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My name is Kit Fennessy, and I've been writing this blog with your help for eight years, and there's over a hundred recipes, restaurant reviews of Australia and around the world, and general gourmet articles in these pages for you to fritter away your idle hours. I hope you enjoy it, and please send me any feedback or suggestions about what you'd like to see herein through the feedback link at the bottom of posts.
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Now, what's on the bill of fare today?
Monday, May 25, 2009
While reading the Captain's Table by Richard Gordon (famous author of the Doctor in the House series), a mention of the White Lady cocktail came up at regular intervals. "What is it, how do I make one and why haven't I heard of this drink before?" I found myself asking me - quite pertinently I thought.
Well may I have asked myself. The recipe given: "Two jiggers of gin, one jigger of Cointreau and a jigger of lemon juice." Oranges and lemon with gin! Now there's an idea. My interest was further piqued by Cointreau's packaging as I gathered together the vital ingredients. "At the four corners of the globe. Used in the world's most famous cocktails including the white lady, the side car and cosmopolitan."
As usual with my experiments into ancient libations, the entire process was educative as well as mildly damaging to my soft tissue physiology. I found through experimentation that it's good to be heavy handed on the triple sec and back off a little on the lemon juice to get the balance. And that all important ingredient that demonstrates you're a cocktail genius? Internet reveals egg white! (Blurgh - can it be true? What about selmonella?)
Either way, here's a recipe and some interesting background information from Great Cocktails UK. For a video presentation on how to make all these variations, follow the video link at the bottom of the page! Salut!
The White Lady cocktail was first recorded in Harry Craddock's Savoy Cocktail Book in 1930, although Harry MacElhone, famed cocktail creator of Harry's New York Bar in Paris, also lays claim to having invented it in the 1920s.
It's a clean-tasting drink that needs to be drunk very cold.
2 parts gin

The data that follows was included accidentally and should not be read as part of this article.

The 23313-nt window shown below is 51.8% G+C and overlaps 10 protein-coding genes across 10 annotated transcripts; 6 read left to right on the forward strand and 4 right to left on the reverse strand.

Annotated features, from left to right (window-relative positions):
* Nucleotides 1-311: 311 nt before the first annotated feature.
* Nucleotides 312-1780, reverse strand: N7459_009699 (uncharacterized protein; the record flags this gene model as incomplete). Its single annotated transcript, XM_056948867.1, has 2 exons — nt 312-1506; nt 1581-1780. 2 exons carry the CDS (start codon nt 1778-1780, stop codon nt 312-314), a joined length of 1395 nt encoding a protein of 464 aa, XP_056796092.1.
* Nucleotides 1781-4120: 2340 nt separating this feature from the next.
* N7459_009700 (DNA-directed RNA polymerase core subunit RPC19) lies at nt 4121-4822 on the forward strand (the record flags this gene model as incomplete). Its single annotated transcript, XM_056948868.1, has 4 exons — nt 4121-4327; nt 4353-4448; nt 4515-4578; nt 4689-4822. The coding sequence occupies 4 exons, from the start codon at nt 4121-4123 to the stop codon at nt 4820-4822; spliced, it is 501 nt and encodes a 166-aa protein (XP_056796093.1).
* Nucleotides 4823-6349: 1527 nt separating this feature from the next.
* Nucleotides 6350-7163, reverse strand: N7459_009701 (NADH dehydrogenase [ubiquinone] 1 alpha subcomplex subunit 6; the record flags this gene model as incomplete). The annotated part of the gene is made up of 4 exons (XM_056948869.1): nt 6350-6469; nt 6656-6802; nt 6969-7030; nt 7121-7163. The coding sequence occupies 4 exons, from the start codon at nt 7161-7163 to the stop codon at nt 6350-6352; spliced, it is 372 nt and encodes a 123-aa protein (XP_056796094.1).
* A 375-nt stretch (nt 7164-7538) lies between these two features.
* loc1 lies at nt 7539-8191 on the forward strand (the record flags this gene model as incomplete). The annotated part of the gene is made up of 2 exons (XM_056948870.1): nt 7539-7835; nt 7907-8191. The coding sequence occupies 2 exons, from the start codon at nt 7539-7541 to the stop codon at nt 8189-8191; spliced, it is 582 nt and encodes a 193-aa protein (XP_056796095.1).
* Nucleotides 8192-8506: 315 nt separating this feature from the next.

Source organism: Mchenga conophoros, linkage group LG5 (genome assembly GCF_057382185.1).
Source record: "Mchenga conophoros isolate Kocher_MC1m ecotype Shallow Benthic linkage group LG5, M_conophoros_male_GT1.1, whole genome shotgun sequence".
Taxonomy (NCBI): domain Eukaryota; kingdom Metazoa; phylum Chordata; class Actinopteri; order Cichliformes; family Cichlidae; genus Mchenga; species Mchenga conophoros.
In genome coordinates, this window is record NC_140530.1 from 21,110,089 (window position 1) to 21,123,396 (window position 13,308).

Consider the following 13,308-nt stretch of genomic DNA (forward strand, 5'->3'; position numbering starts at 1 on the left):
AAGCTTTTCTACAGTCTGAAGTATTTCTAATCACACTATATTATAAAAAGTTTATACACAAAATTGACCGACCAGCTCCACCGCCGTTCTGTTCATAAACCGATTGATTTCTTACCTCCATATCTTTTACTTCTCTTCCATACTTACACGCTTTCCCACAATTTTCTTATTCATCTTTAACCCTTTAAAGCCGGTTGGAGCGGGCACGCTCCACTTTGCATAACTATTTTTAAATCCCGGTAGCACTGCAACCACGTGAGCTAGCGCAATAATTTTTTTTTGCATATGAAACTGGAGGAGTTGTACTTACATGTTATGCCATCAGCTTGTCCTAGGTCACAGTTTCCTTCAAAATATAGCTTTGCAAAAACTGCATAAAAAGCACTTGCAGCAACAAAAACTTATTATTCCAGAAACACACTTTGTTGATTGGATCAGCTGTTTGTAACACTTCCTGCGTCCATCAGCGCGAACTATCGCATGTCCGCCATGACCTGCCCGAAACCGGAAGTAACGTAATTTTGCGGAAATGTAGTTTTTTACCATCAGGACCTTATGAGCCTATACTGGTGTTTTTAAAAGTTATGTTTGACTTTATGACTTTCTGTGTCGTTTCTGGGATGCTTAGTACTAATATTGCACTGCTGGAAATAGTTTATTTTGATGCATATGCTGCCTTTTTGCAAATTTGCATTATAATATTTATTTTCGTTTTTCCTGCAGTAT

1 part Cointreau
1 part lemon juice
Shake the ingredients together well with ice. Strain into a frosted cocktail glass and serve.
Some recipes include an egg white, which adds a smoothness to the drink.
For a Pink Lady, add a dash or two of grenadine.
Replace the Cointreau with blue Curacao for a Blue Lady.
And for the Perfect Lady, use crème de peche instead of the orange liqueur.
Video how to link here!
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The pen is rusty but the spirit is willing. Much could be said to be the same with Cutler and Co. A rustic fit out in an old cutlery factory at the - dare I say it? - mental patient end of Gertrude St. Homeless shelters abound and it's located a handy stone's throw from Turning Point. Still, the the edgeyness of the neighbourhood adds to its charms; plus it is just a couple of blocks from work!
A cocktail bar at the front with excellent martinis can also be used for a drop-in quick bite, since they don't take bookings in this section. The main restaurant has been tastefully fitted out without having gone to too much expense; the loos are in a large black box reminiscient of tawdry cocaine nightclubs.
While the menu is unavailable online for reference, after all it is constantly changing and it's a competitive jungle out there, I was impressed with it's brevity and yet wide range. Something for everyone, including oysters in different guises, a favourite. I had and can recommend the quail entree; beautifully cut and presented it was almost like crispy quail sashimi. Jane enjoyed her pork, slow cooked and absolutely falling apart; the best pork she has apparently ever eaten. I think I had the fish for mains -though I'm now unsure! The whole event became slightly unhinged with my party; all thoughts pushed aside as my sister launched a tirade at the end of the meal as there was no skinny milk for her cappucino! Quel damage.
I've heard nothing but good reviews about this place, so it was disappointing the service was a bit slack the night we went (we were at the back with a party of seven and had a prickly customer or two). The waiting staff were, however, all still charming. One of my dear friends had a very romantic dinner for two with her husband - probably what this restaurant is best suited to- where they shared a pheasant baked into a loaf of bread.
Think the cook, the thief, his wife and her lover with a disco come Home and Away overhaul. I give it six tentacles out of eight.
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